A team of researchers in Germany used machine learning to curate at least 60,000 studies related to climate change.
Climate change is here. And it will get much worse if we don’t take action soon. that was loud a, released in August, warned that rising temperatures would affect every region of the planet.
A new paper published Monday in Nature Climate Change adds some specificity to that claim. Using machine learning techniques to analyze more than 60,000 climate change-related studies, researchers in Germany estimate that 85% of the population is affected by human-induced climate change. The study was led by Max Callaghan of Berlin’s Mercator Research Institute on Global Commons and Climate Change.
“There is overwhelming evidence that the effects of climate change are already being observed in human and natural systems,” the paper reads. “We estimate that responsible anthropogenic impacts may occur in up to 80% of the world’s land area, where 85% of the population resides.”
study goes onThe United Nations Climate Change Conference in Glasgow, which runs from 31 October to 12 November. COP26 will bring together world leaders, including Joe Biden and Boris Johnson, but not China’s Xi Jinping in particular, as new commitments to reducing carbon emissions are expected to be reached. The Paris Agreements were reached at COP21 in 2015, and observers expect more ambitious commitments to carbon neutrality can be agreed upon in Glasgow.
Machine learning is a type of artificial intelligence that gets smarter as more information: Think speech-to-text software, which gets more accurate and is able to hear more bells and whistles. Callaghan and team aim to uncover not only the planet’s plight as the effects of climate change become more known, but also to use machine learning to reveal gaps in scientific research.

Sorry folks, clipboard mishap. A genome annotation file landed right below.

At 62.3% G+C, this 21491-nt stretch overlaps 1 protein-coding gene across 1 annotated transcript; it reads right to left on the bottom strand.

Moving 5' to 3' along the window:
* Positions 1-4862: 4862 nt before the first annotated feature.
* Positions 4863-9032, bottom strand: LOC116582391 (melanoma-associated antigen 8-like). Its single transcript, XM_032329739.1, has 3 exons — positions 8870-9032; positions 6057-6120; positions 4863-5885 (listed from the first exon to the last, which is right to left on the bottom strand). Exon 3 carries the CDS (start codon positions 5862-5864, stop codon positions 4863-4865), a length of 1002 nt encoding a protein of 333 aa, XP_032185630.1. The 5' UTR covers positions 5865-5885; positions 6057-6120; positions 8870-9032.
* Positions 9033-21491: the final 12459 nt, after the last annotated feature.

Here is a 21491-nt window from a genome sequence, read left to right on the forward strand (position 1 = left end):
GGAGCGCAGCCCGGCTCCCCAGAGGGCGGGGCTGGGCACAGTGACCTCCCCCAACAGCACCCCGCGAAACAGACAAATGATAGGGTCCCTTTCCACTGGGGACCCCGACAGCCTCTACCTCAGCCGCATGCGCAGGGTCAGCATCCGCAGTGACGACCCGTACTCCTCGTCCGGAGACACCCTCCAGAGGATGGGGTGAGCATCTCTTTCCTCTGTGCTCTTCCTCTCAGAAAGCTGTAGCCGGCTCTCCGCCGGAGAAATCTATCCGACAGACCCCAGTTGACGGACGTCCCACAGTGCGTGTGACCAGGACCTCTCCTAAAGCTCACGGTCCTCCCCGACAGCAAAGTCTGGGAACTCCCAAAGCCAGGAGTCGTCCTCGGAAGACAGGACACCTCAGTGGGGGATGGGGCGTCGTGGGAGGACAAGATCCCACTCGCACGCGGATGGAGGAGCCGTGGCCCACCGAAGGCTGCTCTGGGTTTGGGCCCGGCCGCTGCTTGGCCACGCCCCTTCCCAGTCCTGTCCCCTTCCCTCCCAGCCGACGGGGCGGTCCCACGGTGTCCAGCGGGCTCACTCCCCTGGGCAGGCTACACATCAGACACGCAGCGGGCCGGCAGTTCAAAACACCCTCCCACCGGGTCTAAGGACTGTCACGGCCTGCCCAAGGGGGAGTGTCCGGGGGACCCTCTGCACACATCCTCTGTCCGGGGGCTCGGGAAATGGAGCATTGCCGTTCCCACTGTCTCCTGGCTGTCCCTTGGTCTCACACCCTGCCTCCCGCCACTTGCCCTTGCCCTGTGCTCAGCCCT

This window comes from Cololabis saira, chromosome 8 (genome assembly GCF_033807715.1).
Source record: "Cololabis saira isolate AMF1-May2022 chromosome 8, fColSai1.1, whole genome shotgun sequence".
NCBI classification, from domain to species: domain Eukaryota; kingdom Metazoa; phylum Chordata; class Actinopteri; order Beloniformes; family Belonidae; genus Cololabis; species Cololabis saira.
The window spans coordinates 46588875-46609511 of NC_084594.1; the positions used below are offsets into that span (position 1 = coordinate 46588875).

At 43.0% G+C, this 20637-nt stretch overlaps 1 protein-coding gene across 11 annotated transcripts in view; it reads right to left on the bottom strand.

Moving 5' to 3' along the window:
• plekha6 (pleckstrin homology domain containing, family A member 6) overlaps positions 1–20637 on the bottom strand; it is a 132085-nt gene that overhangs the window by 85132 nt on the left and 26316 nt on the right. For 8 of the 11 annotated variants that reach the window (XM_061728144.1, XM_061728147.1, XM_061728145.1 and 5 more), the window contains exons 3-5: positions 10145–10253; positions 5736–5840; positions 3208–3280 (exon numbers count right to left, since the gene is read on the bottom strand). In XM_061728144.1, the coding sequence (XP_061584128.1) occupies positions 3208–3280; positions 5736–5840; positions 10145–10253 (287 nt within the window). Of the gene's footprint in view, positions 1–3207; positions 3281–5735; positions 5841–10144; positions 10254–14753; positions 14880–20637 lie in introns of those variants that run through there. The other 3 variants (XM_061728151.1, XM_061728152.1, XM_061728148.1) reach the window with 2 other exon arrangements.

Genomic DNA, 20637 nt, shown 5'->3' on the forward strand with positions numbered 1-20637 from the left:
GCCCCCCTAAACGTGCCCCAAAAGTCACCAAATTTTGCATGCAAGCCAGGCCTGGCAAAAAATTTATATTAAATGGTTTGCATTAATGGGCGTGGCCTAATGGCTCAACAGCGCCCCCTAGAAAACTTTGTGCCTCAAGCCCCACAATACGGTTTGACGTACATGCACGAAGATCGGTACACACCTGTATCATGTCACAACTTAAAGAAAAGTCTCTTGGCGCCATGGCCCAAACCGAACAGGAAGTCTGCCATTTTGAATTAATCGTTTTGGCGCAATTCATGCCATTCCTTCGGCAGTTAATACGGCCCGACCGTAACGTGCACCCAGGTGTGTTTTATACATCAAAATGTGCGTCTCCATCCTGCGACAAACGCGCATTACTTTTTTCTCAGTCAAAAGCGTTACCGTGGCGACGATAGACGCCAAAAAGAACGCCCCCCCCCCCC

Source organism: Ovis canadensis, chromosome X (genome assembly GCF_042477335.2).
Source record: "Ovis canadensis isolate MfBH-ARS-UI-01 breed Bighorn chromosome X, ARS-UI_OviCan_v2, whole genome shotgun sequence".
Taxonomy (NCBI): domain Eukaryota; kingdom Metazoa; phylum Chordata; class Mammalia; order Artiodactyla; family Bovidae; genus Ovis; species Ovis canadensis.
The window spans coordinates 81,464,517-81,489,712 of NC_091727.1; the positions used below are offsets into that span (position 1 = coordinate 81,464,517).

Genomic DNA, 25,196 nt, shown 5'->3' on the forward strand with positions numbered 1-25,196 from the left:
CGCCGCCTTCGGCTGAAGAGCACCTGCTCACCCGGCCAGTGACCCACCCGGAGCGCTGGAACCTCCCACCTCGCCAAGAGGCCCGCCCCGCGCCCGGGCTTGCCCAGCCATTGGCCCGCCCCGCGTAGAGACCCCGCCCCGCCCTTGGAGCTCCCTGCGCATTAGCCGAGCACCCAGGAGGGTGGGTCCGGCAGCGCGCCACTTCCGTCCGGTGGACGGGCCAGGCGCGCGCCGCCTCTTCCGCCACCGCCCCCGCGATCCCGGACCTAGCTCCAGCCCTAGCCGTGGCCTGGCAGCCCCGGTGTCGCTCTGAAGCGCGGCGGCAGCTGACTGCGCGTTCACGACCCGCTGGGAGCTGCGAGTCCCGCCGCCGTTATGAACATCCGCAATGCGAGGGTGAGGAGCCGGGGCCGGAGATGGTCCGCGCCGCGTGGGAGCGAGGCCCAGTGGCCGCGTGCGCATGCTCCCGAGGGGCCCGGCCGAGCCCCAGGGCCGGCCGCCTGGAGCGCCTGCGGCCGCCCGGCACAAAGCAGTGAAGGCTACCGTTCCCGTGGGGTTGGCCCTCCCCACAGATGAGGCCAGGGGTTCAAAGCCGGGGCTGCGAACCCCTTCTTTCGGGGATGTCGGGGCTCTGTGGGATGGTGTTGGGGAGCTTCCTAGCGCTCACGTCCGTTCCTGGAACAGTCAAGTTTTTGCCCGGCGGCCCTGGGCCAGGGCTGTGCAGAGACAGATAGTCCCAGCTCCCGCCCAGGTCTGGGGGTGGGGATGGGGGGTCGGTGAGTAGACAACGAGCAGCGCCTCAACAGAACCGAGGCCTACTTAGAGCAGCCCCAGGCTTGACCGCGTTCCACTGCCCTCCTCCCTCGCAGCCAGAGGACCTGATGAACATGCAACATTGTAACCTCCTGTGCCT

The researchers fed machine learning software called BERT (or Bidirectional Encoder Representation from Transformers) 2,373 abstracts on climate change-related papers. Once information on climate change was obtained, the algorithm was able to identify studies that could show the effects of climate change, even if those studies did not attribute climate change findings. The paper referenced one such study on the relationship between the timing of snowfall and the population growth of mammals.
The paper reads, “We aimed to map all potentially relevant studies on climate-related changes, rather than a list of studies, where the relationship between an observed climate trend and specific effects has been demonstrated with high confidence.” “While conventional assessments may offer relatively accurate but incomplete pictures of the evidence, our machine-learning-assisted approach produces a detailed preliminary but quantitatively uncertain map.”